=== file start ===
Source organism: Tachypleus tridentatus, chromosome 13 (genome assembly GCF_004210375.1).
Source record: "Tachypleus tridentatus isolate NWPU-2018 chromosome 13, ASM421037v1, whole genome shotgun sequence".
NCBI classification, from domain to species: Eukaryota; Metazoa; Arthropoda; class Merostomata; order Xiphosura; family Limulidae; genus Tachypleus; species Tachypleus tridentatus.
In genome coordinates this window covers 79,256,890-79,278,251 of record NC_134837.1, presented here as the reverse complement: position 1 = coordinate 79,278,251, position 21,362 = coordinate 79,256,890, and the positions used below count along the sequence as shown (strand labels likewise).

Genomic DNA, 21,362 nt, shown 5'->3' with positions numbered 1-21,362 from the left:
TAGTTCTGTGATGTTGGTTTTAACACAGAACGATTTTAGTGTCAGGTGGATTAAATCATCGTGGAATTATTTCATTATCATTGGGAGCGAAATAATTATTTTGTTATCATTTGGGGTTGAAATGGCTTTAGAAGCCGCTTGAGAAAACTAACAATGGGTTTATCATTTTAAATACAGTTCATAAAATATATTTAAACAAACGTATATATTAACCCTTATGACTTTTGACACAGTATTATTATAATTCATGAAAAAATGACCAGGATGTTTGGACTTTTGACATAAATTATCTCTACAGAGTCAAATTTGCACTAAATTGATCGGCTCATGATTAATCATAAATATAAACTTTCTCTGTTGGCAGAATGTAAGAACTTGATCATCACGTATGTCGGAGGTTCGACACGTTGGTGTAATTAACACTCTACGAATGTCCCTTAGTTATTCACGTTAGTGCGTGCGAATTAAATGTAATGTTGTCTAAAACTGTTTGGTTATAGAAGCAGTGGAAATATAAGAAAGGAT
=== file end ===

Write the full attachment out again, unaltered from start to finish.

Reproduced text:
Source organism: Tachypleus tridentatus, chromosome 13 (genome assembly GCF_004210375.1).
Source record: "Tachypleus tridentatus isolate NWPU-2018 chromosome 13, ASM421037v1, whole genome shotgun sequence".
NCBI classification, from domain to species: Eukaryota; Metazoa; Arthropoda; class Merostomata; order Xiphosura; family Limulidae; genus Tachypleus; species Tachypleus tridentatus.
In genome coordinates this window covers 79,256,890-79,278,251 of record NC_134837.1, presented here as the reverse complement: position 1 = coordinate 79,278,251, position 21,362 = coordinate 79,256,890, and the positions used below count along the sequence as shown (strand labels likewise).

Genomic DNA, 21,362 nt, shown 5'->3' with positions numbered 1-21,362 from the left:
TAGTTCTGTGATGTTGGTTTTAACACAGAACGATTTTAGTGTCAGGTGGATTAAATCATCGTGGAATTATTTCATTATCATTGGGAGCGAAATAATTATTTTGTTATCATTTGGGGTTGAAATGGCTTTAGAAGCCGCTTGAGAAAACTAACAATGGGTTTATCATTTTAAATACAGTTCATAAAATATATTTAAACAAACGTATATATTAACCCTTATGACTTTTGACACAGTATTATTATAATTCATGAAAAAATGACCAGGATGTTTGGACTTTTGACATAAATTATCTCTACAGAGTCAAATTTGCACTAAATTGATCGGCTCATGATTAATCATAAATATAAACTTTCTCTGTTGGCAGAATGTAAGAACTTGATCATCACGTATGTCGGAGGTTCGACACGTTGGTGTAATTAACACTCTACGAATGTCCCTTAGTTATTCACGTTAGTGCGTGCGAATTAAATGTAATGTTGTCTAAAACTGTTTGGTTATAGAAGCAGTGGAAATATAAGAAAGGAT